The Soviet Era
The first few years of Soviet rule were marked by an extraordinary outburst of social and cultural change. Although the Bolsheviks had maintained complete control of the economy during the civil war, Lenin decided at its end that a partial return to a market economy would help the country recover from the destruction of the previous three years. His New Economic Policy, or NEP, brought about a period of relative prosperity, allowing the young Soviet government to consolidate its political position and rebuild the country's infrastructure. This was also the period during which the Russian Avant-Garde reached its height, developing the radical new styles of Constructivism, Futurism, and Suprematism. Although the country still faced enormous challenges, there was a widespread sense of optimism and opportunity.
Lenin's death in 1924 was followed by an extended and extremely divisive struggle for power in the Communist Party. By the latter part of the decade, Joseph Stalin had emerged as the victor, and he immediately set the country on a much different course. The NEP was scrapped, to be replaced by an economic plan dictated from the top. Agricultural lands were collectivized, creating large, state-run farms. Industrial development was pushed along at breakneck speed, and production was almost entirely diverted from consumer products to capital equipment. Art and literature were placed under much tighter control, and the radical energy of the Russian Avant-Garde was replaced by the solemn grandeur of Soviet realism. Religion was violently repressed, as churches were closed, destroyed, or converted to other uses. Stalin purged all opposition to himself within the party as well as all opposition to party policy in the country. By the end of the 1930s, the Soviet Union had become a country in which life was more strictly regulated than ever before. Experimentation had ended, and discipline was the rule of the day.
With the outbreak of the Second World War, the Soviet Union found itself unprepared for the conflict. Political purges had stripped the military of much of its experienced leadership, and industrial production was slow in converting from civil to military production. Although its non-aggression pact with Germany (1939) served for a while to forestall an attack by Hitler, the Soviets were caught by surprise by the invasion of June 1941. By the end of the year, the Germans had seized most of the Soviet territory in the west, surrounded St. Petersburg (having been renamed once again as Leningrad), and advanced to within a few hundred miles of Moscow. With tremendous effort, a Russian counter-offensive pushed back the advance on the capital, but in the summer of 1942 the Germans launched a new invasion against the southern front in an attempt to gain control of the rail center of Stalingrad on the Volga and the vital Caucasus oil fields. Despite an overwhelming disadvantage in numbers and inferior weaponry, the Russian army succeeded in holding out against the enormous German army. In November, a relieving force managed to encircle the attackers and compel the surrender of the entire force, marking a decisive turning point in the war. From that point onward, the Russian army remained on the attack. By 1944 they had driven the Germans back to Poland, and on May 2, 1945, Berlin fell.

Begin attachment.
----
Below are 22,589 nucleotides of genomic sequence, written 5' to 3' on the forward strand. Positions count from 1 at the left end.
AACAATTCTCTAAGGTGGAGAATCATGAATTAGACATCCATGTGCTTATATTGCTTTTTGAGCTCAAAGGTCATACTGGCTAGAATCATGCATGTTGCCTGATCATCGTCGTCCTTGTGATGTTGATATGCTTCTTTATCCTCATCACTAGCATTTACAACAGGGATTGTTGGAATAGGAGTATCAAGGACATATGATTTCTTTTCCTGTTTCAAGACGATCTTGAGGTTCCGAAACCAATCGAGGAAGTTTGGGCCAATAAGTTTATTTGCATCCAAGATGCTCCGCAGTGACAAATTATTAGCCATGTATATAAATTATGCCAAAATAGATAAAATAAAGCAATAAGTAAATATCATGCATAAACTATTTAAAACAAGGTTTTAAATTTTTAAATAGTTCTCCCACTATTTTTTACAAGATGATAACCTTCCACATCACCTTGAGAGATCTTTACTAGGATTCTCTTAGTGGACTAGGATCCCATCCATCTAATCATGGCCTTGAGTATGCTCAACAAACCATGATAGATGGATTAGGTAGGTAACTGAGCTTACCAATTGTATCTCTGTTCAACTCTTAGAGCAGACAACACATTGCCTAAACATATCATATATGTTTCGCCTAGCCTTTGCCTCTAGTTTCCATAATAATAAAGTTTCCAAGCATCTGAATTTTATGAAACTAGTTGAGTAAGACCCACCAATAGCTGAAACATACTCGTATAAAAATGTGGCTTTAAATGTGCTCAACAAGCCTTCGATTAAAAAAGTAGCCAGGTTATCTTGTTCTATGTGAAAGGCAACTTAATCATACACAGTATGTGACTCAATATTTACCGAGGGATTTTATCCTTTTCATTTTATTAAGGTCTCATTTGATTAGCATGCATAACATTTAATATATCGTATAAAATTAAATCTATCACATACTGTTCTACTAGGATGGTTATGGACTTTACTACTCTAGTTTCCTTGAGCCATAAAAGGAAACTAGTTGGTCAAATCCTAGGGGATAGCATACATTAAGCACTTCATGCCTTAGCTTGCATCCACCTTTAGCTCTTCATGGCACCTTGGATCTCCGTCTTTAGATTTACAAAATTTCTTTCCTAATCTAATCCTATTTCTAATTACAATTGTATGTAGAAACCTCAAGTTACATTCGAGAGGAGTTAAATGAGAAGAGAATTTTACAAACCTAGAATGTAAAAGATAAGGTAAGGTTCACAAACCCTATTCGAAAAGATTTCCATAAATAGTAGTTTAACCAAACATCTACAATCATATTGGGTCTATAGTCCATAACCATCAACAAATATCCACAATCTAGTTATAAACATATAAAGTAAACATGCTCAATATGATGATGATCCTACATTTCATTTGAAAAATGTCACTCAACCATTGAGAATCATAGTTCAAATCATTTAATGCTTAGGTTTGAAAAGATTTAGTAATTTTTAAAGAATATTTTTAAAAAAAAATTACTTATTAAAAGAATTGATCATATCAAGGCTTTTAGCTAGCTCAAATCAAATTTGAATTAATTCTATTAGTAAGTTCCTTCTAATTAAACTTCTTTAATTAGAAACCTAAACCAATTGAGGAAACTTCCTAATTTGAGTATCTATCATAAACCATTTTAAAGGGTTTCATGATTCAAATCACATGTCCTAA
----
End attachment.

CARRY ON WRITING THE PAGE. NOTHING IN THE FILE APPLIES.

As was the case with the Napoleonic Wars, the Soviet Union emerged from World War II considerably stronger than it had been before the war. Although the country suffered enormous devastation and lost more than twenty million lives, it had gained considerable territory and now ranked as one of the two great world powers along with the United States. Nonetheless, life in the country continued to suffer. Industrial production was once again concentrated on heavy industry, agricultural failures produced widespread famine, political freedoms were restricted even further, and another huge wave of purges was carried out. As the Cold War got underway, an increasing proportion of the Soviet Union's resources were funneled into military projects, further exacerbating the quality of life. Stalin remained in power until 1953, when he died of a cerebral hemorrhage.